Ad Hoc Negotiations (as published in the New York Times)

Discussions on the legality of trade were underpinned by questions of national sovereignty at the Chinese Trade Summit on Friday.

Discussions on the legality of trade were underpinned by questions of national sovereignty at the Chinese Trade Summit on Friday.

By Benjamin Small
Reporting for the New York Times

At the 2017 Chinese Trade Summit, a conflict erupted as representatives learned that Chinese money had been directed towards illegal logging in Indonesia, Thailand, and Vietnam.  “[This crisis] calls into question the integrity of Chinese investment in countries all over the world,” read the representatives’ brief.

Diplomats called for investigations into China’s purportedly corrupt governmental institutions.  However, Chinese Ministers ardently rejected any proposition of external intervention into Chinese affairs.  “The Chinese government would see any investigation as a breach of sovereignty,” said the Gao Hucheng, Chinese Minister of Commerce.  “It is my belief that we will reject any international investigation.”

Historically, China has taken offense at what it views as breaches of its national autonomy.  China’s claims to islands in the South China Sea and Taiwan are examples of its past efforts to assert sovereignty.  In the name of protecting its self-determination, China has come close to blows with foreign powers such as the United States.

Chinese Ministers said that the use of internal mechanisms for mitigating corruption were preferable for them.  “We have already cracked down on [corruption],” said the Wang Yi, Chinese Minister of Foreign Affairs.  “We already got rid of two vice-presidents.”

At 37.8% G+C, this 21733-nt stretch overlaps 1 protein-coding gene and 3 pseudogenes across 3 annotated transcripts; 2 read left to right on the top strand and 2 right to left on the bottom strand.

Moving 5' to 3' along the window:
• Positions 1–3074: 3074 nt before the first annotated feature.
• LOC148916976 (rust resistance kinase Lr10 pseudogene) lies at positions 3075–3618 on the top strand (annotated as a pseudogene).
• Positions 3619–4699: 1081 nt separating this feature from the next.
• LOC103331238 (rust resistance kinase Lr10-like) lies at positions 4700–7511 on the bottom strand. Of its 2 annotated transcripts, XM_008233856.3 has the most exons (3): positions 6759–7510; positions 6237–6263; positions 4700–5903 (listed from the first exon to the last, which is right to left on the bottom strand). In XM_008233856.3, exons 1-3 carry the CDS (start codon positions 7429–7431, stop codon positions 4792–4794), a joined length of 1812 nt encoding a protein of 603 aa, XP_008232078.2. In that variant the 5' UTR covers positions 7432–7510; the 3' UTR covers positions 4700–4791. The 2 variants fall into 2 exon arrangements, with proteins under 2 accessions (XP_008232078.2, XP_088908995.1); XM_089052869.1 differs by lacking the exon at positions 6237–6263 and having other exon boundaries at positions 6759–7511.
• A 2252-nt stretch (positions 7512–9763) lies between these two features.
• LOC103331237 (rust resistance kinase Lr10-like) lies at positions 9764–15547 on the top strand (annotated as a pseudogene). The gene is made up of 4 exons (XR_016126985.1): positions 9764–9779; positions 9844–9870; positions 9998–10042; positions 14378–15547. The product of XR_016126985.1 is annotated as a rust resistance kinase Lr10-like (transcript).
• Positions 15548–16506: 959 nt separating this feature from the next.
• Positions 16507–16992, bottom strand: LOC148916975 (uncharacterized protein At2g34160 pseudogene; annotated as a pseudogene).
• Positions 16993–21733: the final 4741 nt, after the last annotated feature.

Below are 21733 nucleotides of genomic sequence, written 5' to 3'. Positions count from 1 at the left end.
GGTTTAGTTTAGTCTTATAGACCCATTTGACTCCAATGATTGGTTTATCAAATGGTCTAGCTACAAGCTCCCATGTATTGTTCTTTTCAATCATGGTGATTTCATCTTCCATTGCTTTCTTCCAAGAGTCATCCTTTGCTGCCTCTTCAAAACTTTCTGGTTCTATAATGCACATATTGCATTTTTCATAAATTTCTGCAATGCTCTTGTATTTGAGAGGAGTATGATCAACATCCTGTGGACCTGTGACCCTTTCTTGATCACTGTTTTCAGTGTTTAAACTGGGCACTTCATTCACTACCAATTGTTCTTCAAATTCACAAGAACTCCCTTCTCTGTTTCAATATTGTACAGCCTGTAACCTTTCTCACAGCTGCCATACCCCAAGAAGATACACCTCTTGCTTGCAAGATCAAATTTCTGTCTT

Conflict arose again when Al Jazeera reported that five members of the Vietnamese National Assembly were bribed by Chinese officials. This update called into question the Chinese Ministers’ claims that corruption was decreasing. “[Without regulation], I fear that China can exploit other nations in the future,” said Iran’s Foreign Minister.

Representatives raised further questions into China’s economic integrity when a Chinese-operated mine exploded in Zimbabwe.  “These Chinese businessmen get sent in ... [and] they have no value for human rights,” a survivor of the explosion told the Summit.

“We can’t let China violate our human rights and our environments,” said Iran’s Foreign Minister.  

Human Rights Watch 2016 World Report of China concluded: “China remains an authoritarian state, one that systematically curtails a wide range of fundamental human rights, including freedom of expression, association, assembly, and religion.”  

The Egyptian Foreign Minister suggested that certain frameworks should be implemented in nations to allow workers to report workplace abuses by employers (such as the unsafe conditions in the Chinese mine).  Mr. Gao said that such a framework would create “an Iraq sort of situation” where sovereignty is ostensibly not upheld.  

At one point during the session, the President of the World Uyghur Congress

introduced a working paper, which encouraged nations to promote international investments and to increase trade transparency.  The paper asked countries to act cooperativity with investors on a “mutually beneficial basis.”

Debate continued as diplomats questioned the exact mechanisms by which the working paper would achieve the goals of transparency and equitable trade.  The Uyghur President responded by saying that the working paper sought to promote values that nations would abide by when embarking on international economic ventures.  The aim of the working paper was to combat issues such as the illegal logging in Vietnam, Indonesia and Thailand and unsafe working conditions in Zimbabwe.

At one point Press Corps reporters were kicked unceremoniously from the Summit for reporting ostensibly inflammatory information about Xi Jinping, General Secretary of the Communist Party of China and President of the People's Republic of China, including that he seemed unfazed by the bribery of Vietnamese officials. The reporters were eventually allowed to return to the Summit.